This book focuses on the most significant defeats in Roman military history, starting with the early defeat by the Celts in 390 BC and covering a period of over 800 years between that early Celtic sack of the city and the Gothic and Vandal sacks of Rome in the fifth century AD. The aim is to look at what caused these defeats, and how the Romans learnt from them.
Some sections of the book drift away from the original aim. Cleopatra may have been a controversial figure in Rome, and an important figure in a civil war, but she didn't inflict any military defeats on the Romans. In some sections we get more of a general military history, and the focus on defeats and disasters is slightly lost. The possible destruction of the Theban Legion, probably a religious invention, doesn't really fit either, falling more into the history of religious persecution and myth making than military disasters. One of the states aims is to trace how Rome reacted to these defeats, and what military lessons they learned. This happens in some sections (in particular for the earlier periods), but is less common later on.
I'm not sure I agree with the author's comment that Rome had a quieter time militarily in the Imperial period compared to the Republican period. What does change is the nature of most wars, with successful wars of conquest rare, and replaced by a prolonged series of defensive wars on most frontiers, uprisings, civil wars and conflicts with Parthia or Persia in the east. These wars tend to be less well documented and less dramatic than the neatly labelled wars of the Republican period, but no less hard fought.
At its best this book is very good, coming up with convincing reasons for the major defeats and examining the changes in tactics, strategy and military equipment that often followed, as the Romans showed an unusual level of willingness to learn from their enemies. Even the weaker sections are still useful, cataloguing the surprising number of heavy defeats suffered by Roman armies all around the Empire. What this book makes clear is that Rome's success was largely due to her impressive resilience, which lasted almost to the end in the West.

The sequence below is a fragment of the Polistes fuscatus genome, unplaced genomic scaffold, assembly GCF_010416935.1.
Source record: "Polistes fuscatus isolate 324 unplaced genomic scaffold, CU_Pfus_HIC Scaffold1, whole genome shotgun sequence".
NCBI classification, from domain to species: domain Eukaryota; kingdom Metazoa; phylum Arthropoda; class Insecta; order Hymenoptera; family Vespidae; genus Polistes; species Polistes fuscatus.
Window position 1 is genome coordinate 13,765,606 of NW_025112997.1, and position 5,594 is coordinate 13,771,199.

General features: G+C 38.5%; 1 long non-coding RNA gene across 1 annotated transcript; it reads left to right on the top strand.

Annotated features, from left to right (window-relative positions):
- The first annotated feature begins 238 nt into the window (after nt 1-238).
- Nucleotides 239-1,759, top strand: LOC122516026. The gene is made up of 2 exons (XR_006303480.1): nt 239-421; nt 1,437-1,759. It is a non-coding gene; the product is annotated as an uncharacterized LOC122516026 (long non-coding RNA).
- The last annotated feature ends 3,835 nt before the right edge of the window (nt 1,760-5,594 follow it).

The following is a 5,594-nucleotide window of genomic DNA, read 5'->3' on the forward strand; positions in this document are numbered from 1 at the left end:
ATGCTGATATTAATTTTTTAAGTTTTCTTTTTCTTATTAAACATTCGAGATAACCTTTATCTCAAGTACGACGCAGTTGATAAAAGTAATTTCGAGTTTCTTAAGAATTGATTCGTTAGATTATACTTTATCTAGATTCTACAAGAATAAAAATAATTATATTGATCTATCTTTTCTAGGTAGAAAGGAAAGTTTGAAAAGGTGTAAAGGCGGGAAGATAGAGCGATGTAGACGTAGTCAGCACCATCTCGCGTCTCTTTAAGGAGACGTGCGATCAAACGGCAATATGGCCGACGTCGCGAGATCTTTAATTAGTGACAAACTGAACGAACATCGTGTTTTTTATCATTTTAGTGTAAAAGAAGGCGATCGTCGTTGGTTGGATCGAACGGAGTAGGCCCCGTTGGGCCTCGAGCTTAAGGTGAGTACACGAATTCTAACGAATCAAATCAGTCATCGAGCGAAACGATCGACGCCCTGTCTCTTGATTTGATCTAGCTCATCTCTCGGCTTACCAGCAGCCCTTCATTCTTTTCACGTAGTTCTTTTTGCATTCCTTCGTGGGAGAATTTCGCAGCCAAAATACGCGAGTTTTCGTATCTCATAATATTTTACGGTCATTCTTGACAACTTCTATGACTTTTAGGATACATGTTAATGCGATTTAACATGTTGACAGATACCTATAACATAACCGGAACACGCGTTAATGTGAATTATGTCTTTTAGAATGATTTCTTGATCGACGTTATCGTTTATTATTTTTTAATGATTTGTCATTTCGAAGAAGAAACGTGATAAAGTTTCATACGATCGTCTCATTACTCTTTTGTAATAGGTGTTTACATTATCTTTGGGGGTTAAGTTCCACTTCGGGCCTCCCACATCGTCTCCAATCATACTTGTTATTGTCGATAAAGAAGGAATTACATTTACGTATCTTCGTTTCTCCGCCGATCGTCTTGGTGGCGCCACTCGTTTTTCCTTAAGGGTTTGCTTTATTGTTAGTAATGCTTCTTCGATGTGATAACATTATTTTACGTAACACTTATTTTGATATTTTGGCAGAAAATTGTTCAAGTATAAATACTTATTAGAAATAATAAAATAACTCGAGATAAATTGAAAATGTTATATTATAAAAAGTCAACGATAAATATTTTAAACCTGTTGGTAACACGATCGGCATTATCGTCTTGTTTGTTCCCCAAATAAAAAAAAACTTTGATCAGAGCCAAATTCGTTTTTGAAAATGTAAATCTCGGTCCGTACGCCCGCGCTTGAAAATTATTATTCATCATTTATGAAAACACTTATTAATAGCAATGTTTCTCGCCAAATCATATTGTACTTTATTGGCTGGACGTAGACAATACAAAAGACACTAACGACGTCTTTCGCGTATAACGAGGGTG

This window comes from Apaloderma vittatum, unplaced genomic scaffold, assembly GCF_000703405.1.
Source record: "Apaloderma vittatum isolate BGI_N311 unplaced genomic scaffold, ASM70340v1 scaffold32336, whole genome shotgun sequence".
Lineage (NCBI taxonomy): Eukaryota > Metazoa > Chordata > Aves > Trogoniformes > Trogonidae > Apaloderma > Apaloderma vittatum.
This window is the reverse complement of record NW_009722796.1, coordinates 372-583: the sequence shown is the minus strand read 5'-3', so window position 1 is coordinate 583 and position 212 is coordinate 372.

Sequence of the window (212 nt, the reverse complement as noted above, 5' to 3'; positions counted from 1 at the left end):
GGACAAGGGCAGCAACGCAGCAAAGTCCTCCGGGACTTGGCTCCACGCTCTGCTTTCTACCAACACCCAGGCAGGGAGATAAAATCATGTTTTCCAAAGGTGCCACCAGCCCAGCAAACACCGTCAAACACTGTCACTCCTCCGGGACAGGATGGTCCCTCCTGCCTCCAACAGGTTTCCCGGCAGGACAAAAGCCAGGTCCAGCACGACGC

Part One: The Republic
1 - Rome's Peninsular Wars
2 - The Roman War Machine
3 - The Sources
4 - The Fourth Century: The Gallic Invasion and the Samnite Wars
5 - The Third Century: the Wars with Pyrrhys, the Punic Wars and the Gallic Invasion
6 - The Second Century: the Spanish Wars, Viriathus and the Invasion of the Northmen
7 - The First Century: the Social War, Spartacus, Mithridates, Crassus, the Parthians and the Gauls
8 - 'Doom Monster' - Cleopatra VII
Part Two: The Empire
9 - The Early Empire: Clades Lolliana 16 BC, the Teutoburg Forest AD 9
10 - Boudica's Revolt AD 60
11 - Beth-Heron AD 66 and the Jewish War AD 68
12 - Carnuntum AD 170; the Crisis of the Third Century - Abritus AD 251, Edessa AD 260
13 - The Theban Legion Massacre AD 286
14 - Adrianople Ad 378
15 - Alaric's Sack of Rome AD 410
Author: Paul Chrystal
Publisher: Pen & Sword Military